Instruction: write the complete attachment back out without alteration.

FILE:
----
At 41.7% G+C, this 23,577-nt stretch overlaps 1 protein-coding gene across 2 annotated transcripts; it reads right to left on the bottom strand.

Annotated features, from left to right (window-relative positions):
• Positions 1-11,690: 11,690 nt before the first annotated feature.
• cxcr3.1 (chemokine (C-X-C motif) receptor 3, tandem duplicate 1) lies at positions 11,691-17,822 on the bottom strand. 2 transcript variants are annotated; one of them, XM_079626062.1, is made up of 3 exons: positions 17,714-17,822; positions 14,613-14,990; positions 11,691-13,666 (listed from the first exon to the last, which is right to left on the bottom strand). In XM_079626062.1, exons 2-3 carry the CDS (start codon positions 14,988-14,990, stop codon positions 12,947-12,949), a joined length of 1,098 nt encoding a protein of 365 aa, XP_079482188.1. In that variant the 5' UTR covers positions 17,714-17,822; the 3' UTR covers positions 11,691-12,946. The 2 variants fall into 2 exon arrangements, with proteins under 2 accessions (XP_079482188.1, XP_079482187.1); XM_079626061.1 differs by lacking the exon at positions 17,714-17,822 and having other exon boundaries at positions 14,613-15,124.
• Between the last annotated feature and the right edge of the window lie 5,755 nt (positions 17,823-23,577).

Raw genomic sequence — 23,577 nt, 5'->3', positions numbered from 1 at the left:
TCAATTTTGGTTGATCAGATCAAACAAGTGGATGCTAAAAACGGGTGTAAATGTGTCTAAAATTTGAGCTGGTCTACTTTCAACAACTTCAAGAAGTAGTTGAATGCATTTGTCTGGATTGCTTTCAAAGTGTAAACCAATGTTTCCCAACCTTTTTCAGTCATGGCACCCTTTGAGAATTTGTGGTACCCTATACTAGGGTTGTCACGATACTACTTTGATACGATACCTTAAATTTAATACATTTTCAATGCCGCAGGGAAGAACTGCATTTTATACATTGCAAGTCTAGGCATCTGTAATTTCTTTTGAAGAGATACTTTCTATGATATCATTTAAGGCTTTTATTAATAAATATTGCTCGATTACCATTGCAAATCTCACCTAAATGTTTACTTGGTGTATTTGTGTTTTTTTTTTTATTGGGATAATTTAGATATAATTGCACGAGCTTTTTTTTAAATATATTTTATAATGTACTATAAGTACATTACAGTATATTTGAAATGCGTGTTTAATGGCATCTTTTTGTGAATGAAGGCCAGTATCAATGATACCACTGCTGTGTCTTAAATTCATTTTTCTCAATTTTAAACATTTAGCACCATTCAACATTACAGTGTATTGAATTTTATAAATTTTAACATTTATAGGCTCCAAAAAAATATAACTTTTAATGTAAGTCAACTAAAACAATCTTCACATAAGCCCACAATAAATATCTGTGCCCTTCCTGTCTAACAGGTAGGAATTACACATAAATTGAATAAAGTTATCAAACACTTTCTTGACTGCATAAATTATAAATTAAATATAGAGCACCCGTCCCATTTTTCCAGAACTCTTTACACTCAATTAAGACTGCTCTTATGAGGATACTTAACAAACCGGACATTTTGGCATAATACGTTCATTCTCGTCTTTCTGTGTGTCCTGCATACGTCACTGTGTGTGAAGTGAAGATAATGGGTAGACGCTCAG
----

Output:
At 41.7% G+C, this 23,577-nt stretch overlaps 1 protein-coding gene across 2 annotated transcripts; it reads right to left on the bottom strand.

Annotated features, from left to right (window-relative positions):
• Positions 1-11,690: 11,690 nt before the first annotated feature.
• cxcr3.1 (chemokine (C-X-C motif) receptor 3, tandem duplicate 1) lies at positions 11,691-17,822 on the bottom strand. 2 transcript variants are annotated; one of them, XM_079626062.1, is made up of 3 exons: positions 17,714-17,822; positions 14,613-14,990; positions 11,691-13,666 (listed from the first exon to the last, which is right to left on the bottom strand). In XM_079626062.1, exons 2-3 carry the CDS (start codon positions 14,988-14,990, stop codon positions 12,947-12,949), a joined length of 1,098 nt encoding a protein of 365 aa, XP_079482188.1. In that variant the 5' UTR covers positions 17,714-17,822; the 3' UTR covers positions 11,691-12,946. The 2 variants fall into 2 exon arrangements, with proteins under 2 accessions (XP_079482188.1, XP_079482187.1); XM_079626061.1 differs by lacking the exon at positions 17,714-17,822 and having other exon boundaries at positions 14,613-15,124.
• Between the last annotated feature and the right edge of the window lie 5,755 nt (positions 17,823-23,577).

Raw genomic sequence — 23,577 nt, 5'->3', positions numbered from 1 at the left:
TCAATTTTGGTTGATCAGATCAAACAAGTGGATGCTAAAAACGGGTGTAAATGTGTCTAAAATTTGAGCTGGTCTACTTTCAACAACTTCAAGAAGTAGTTGAATGCATTTGTCTGGATTGCTTTCAAAGTGTAAACCAATGTTTCCCAACCTTTTTCAGTCATGGCACCCTTTGAGAATTTGTGGTACCCTATACTAGGGTTGTCACGATACTACTTTGATACGATACCTTAAATTTAATACATTTTCAATGCCGCAGGGAAGAACTGCATTTTATACATTGCAAGTCTAGGCATCTGTAATTTCTTTTGAAGAGATACTTTCTATGATATCATTTAAGGCTTTTATTAATAAATATTGCTCGATTACCATTGCAAATCTCACCTAAATGTTTACTTGGTGTATTTGTGTTTTTTTTTTTATTGGGATAATTTAGATATAATTGCACGAGCTTTTTTTTAAATATATTTTATAATGTACTATAAGTACATTACAGTATATTTGAAATGCGTGTTTAATGGCATCTTTTTGTGAATGAAGGCCAGTATCAATGATACCACTGCTGTGTCTTAAATTCATTTTTCTCAATTTTAAACATTTAGCACCATTCAACATTACAGTGTATTGAATTTTATAAATTTTAACATTTATAGGCTCCAAAAAAATATAACTTTTAATGTAAGTCAACTAAAACAATCTTCACATAAGCCCACAATAAATATCTGTGCCCTTCCTGTCTAACAGGTAGGAATTACACATAAATTGAATAAAGTTATCAAACACTTTCTTGACTGCATAAATTATAAATTAAATATAGAGCACCCGTCCCATTTTTCCAGAACTCTTTACACTCAATTAAGACTGCTCTTATGAGGATACTTAACAAACCGGACATTTTGGCATAATACGTTCATTCTCGTCTTTCTGTGTGTCCTGCATACGTCACTGTGTGTGAAGTGAAGATAATGGGTAGACGCTCAG